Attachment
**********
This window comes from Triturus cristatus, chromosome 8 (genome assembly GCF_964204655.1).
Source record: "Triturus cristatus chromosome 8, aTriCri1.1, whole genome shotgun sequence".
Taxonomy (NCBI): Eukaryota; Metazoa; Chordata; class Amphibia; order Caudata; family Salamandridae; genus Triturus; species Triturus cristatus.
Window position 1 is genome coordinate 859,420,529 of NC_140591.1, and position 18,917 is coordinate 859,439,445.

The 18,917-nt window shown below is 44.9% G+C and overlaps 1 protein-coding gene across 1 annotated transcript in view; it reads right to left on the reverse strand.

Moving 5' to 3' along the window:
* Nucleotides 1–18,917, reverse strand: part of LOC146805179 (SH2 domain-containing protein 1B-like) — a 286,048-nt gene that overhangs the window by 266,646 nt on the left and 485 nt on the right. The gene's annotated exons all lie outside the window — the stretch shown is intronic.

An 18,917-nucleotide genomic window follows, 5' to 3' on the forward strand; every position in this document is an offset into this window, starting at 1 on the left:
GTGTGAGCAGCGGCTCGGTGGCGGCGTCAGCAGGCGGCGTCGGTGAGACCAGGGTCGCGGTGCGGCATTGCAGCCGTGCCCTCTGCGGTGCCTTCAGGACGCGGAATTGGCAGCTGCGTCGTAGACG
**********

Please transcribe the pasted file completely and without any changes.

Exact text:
This window comes from Triturus cristatus, chromosome 8 (genome assembly GCF_964204655.1).
Source record: "Triturus cristatus chromosome 8, aTriCri1.1, whole genome shotgun sequence".
Taxonomy (NCBI): Eukaryota; Metazoa; Chordata; class Amphibia; order Caudata; family Salamandridae; genus Triturus; species Triturus cristatus.
Window position 1 is genome coordinate 859,420,529 of NC_140591.1, and position 18,917 is coordinate 859,439,445.

The 18,917-nt window shown below is 44.9% G+C and overlaps 1 protein-coding gene across 1 annotated transcript in view; it reads right to left on the reverse strand.

Moving 5' to 3' along the window:
* Nucleotides 1–18,917, reverse strand: part of LOC146805179 (SH2 domain-containing protein 1B-like) — a 286,048-nt gene that overhangs the window by 266,646 nt on the left and 485 nt on the right. The gene's annotated exons all lie outside the window — the stretch shown is intronic.

An 18,917-nucleotide genomic window follows, 5' to 3' on the forward strand; every position in this document is an offset into this window, starting at 1 on the left:
GTGTGAGCAGCGGCTCGGTGGCGGCGTCAGCAGGCGGCGTCGGTGAGACCAGGGTCGCGGTGCGGCATTGCAGCCGTGCCCTCTGCGGTGCCTTCAGGACGCGGAATTGGCAGCTGCGTCGTAGACG